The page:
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Similar but Different: Dynamic Social Network Analysis Highlights Fundamental Differences between the Fission-Fusion Societies of Two Equid Species, the Onager and Grevy's Zebra.

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posted on 11.05.2016, 00:00 by DI Rubenstein, SR Sundaresan, IR Fischhoff, C Tantipathananandh, TY Berger-Wolf
Understanding why animal societies take on the form that they do has benefited from insights gained by applying social network analysis to patterns of individual associations. Such analyses typically aggregate data over long time periods even though most selective forces that shape sociality have strong temporal elements. By explicitly incorporating the temporal signal in social interaction data we re-examine the network dynamics of the social systems of the evolutionarily closely-related Grevy's zebras and wild asses that show broadly similar social organizations. By identifying dynamic communities, previously hidden differences emerge: Grevy's zebras show more modularity than wild asses and in wild asses most communities consist of solitary individuals; and in Grevy's zebras, lactating females show a greater propensity to switch communities than non-lactating females and males. Both patterns were missed by static network analyses and in general, adding a temporal dimension provides insights into differences associated with the size and persistence of communities as well as the frequency and synchrony of their formation. Dynamic network analysis provides insights into the functional significance of these social differences and highlights the way dynamic community analysis can be applied to other species.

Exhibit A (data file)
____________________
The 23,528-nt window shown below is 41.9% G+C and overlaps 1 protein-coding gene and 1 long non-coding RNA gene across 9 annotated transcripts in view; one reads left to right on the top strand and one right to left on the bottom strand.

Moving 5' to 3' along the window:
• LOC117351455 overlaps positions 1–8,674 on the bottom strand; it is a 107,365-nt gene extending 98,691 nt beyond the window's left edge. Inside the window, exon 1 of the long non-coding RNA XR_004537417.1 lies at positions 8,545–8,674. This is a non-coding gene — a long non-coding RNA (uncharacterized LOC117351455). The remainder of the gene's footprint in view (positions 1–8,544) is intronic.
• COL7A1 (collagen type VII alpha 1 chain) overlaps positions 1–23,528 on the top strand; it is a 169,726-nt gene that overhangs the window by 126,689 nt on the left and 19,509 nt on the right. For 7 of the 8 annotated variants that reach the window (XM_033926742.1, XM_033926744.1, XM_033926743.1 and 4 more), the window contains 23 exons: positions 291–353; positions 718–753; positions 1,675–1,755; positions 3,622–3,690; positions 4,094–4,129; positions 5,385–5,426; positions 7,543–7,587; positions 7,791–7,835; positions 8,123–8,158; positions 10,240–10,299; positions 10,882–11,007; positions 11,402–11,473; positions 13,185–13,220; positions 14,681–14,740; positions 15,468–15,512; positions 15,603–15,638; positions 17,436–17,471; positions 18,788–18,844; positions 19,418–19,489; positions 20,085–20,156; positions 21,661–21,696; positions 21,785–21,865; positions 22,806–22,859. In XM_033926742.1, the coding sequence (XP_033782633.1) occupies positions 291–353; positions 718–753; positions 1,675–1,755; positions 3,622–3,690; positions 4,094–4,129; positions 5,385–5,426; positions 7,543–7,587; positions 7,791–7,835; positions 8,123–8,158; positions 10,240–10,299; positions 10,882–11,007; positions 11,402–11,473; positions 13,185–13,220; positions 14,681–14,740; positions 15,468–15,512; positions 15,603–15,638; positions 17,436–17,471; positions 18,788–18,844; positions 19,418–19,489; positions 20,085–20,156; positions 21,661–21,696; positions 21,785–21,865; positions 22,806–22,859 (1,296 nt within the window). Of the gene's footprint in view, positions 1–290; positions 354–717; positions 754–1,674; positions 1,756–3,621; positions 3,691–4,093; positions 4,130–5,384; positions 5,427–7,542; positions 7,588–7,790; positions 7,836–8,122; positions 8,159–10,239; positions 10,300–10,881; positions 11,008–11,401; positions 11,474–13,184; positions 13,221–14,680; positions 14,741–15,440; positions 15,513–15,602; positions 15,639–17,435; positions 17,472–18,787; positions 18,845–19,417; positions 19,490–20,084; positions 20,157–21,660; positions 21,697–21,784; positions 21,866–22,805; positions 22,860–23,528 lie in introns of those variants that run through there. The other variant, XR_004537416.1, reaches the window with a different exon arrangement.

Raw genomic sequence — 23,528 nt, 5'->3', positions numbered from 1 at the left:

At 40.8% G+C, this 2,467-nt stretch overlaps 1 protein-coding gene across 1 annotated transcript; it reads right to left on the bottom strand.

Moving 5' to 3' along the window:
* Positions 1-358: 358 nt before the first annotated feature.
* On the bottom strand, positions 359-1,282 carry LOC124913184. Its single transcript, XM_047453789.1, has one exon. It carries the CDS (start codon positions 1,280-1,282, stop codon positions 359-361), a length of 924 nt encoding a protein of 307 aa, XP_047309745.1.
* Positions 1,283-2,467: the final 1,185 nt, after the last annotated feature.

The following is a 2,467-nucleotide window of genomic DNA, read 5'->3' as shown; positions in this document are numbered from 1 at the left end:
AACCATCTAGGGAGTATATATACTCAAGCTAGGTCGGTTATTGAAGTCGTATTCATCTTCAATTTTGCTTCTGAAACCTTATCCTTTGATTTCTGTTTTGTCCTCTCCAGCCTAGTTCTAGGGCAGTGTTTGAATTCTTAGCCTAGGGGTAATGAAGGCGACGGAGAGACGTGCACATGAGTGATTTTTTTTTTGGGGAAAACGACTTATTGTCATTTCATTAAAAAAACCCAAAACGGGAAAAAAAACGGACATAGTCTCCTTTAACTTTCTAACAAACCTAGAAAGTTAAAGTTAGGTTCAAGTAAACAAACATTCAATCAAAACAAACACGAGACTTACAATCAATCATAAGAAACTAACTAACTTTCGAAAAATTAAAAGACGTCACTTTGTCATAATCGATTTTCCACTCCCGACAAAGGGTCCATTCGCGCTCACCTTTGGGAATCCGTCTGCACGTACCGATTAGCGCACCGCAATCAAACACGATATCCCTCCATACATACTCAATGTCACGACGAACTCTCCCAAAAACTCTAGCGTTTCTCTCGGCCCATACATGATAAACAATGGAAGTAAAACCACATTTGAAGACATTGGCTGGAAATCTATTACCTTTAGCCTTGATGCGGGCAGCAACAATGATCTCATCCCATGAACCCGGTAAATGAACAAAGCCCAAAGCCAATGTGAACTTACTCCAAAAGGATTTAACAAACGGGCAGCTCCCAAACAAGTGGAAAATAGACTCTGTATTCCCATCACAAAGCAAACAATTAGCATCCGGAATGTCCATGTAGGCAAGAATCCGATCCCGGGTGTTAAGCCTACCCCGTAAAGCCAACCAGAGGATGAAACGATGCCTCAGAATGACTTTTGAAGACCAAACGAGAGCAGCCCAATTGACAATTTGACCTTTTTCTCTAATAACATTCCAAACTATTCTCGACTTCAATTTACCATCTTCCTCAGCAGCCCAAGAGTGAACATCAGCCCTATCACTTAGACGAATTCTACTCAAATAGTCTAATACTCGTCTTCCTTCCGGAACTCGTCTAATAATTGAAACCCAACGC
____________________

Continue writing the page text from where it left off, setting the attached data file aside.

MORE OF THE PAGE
This work was in part supported by Princeton University (IRF, SRS), McMaster (IRF), Smithsonian Institution (IRF), Denver Zoological Foundation (SRS), Wildlife Conservation Society (SRS), University of Illinois at Chicago (CT), Microsoft award 14936 (TYB), and the following NSF grants: IBN-0309233 (DIR, SRS), CNS-025214 (DIR), IOB-9874523 (DIR), IIS-0705822 (TYB, DIR), IIS-0747369 (TYB), OCI-1152895 (TYB, DIR, CT), CNS-1248080 (TYB, DIR).


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This is a copy of an article published in PLoS ONE© 2015 Public Library of Science.


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